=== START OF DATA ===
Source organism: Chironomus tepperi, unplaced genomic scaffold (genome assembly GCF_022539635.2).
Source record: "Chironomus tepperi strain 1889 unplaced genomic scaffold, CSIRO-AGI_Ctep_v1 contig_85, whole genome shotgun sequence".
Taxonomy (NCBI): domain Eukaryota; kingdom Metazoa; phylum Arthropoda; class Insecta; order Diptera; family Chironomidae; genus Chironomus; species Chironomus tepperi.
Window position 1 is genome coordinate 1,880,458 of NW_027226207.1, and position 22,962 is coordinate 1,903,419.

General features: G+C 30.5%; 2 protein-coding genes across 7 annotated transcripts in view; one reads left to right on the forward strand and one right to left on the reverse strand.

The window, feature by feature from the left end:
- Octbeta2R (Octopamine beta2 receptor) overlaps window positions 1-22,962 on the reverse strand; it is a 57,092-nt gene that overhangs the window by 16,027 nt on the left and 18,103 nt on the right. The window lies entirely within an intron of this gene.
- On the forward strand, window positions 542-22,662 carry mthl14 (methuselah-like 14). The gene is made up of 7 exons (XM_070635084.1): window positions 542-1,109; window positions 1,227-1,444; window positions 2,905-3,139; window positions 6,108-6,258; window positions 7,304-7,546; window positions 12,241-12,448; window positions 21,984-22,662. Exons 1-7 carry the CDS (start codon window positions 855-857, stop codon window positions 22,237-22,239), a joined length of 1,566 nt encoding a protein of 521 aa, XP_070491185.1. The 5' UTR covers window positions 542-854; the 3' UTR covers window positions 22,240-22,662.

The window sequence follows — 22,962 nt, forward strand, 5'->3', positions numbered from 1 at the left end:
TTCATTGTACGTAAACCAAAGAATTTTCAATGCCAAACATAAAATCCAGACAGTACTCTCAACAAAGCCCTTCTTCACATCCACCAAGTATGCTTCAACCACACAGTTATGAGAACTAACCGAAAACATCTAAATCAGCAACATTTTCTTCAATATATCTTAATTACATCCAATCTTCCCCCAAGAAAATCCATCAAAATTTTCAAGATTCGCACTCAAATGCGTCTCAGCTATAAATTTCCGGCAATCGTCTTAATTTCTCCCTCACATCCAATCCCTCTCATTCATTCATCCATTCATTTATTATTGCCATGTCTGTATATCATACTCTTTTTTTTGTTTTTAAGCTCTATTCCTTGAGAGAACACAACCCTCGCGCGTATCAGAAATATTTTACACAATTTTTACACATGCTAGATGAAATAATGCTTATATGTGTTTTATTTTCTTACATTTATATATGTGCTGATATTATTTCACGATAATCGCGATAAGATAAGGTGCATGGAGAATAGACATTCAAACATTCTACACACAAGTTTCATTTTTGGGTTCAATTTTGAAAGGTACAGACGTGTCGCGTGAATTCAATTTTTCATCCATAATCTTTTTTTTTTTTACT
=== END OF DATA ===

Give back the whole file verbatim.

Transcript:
Source organism: Chironomus tepperi, unplaced genomic scaffold (genome assembly GCF_022539635.2).
Source record: "Chironomus tepperi strain 1889 unplaced genomic scaffold, CSIRO-AGI_Ctep_v1 contig_85, whole genome shotgun sequence".
Taxonomy (NCBI): domain Eukaryota; kingdom Metazoa; phylum Arthropoda; class Insecta; order Diptera; family Chironomidae; genus Chironomus; species Chironomus tepperi.
Window position 1 is genome coordinate 1,880,458 of NW_027226207.1, and position 22,962 is coordinate 1,903,419.

General features: G+C 30.5%; 2 protein-coding genes across 7 annotated transcripts in view; one reads left to right on the forward strand and one right to left on the reverse strand.

The window, feature by feature from the left end:
- Octbeta2R (Octopamine beta2 receptor) overlaps window positions 1-22,962 on the reverse strand; it is a 57,092-nt gene that overhangs the window by 16,027 nt on the left and 18,103 nt on the right. The window lies entirely within an intron of this gene.
- On the forward strand, window positions 542-22,662 carry mthl14 (methuselah-like 14). The gene is made up of 7 exons (XM_070635084.1): window positions 542-1,109; window positions 1,227-1,444; window positions 2,905-3,139; window positions 6,108-6,258; window positions 7,304-7,546; window positions 12,241-12,448; window positions 21,984-22,662. Exons 1-7 carry the CDS (start codon window positions 855-857, stop codon window positions 22,237-22,239), a joined length of 1,566 nt encoding a protein of 521 aa, XP_070491185.1. The 5' UTR covers window positions 542-854; the 3' UTR covers window positions 22,240-22,662.

The window sequence follows — 22,962 nt, forward strand, 5'->3', positions numbered from 1 at the left end:
TTCATTGTACGTAAACCAAAGAATTTTCAATGCCAAACATAAAATCCAGACAGTACTCTCAACAAAGCCCTTCTTCACATCCACCAAGTATGCTTCAACCACACAGTTATGAGAACTAACCGAAAACATCTAAATCAGCAACATTTTCTTCAATATATCTTAATTACATCCAATCTTCCCCCAAGAAAATCCATCAAAATTTTCAAGATTCGCACTCAAATGCGTCTCAGCTATAAATTTCCGGCAATCGTCTTAATTTCTCCCTCACATCCAATCCCTCTCATTCATTCATCCATTCATTTATTATTGCCATGTCTGTATATCATACTCTTTTTTTTGTTTTTAAGCTCTATTCCTTGAGAGAACACAACCCTCGCGCGTATCAGAAATATTTTACACAATTTTTACACATGCTAGATGAAATAATGCTTATATGTGTTTTATTTTCTTACATTTATATATGTGCTGATATTATTTCACGATAATCGCGATAAGATAAGGTGCATGGAGAATAGACATTCAAACATTCTACACACAAGTTTCATTTTTGGGTTCAATTTTGAAAGGTACAGACGTGTCGCGTGAATTCAATTTTTCATCCATAATCTTTTTTTTTTTTACT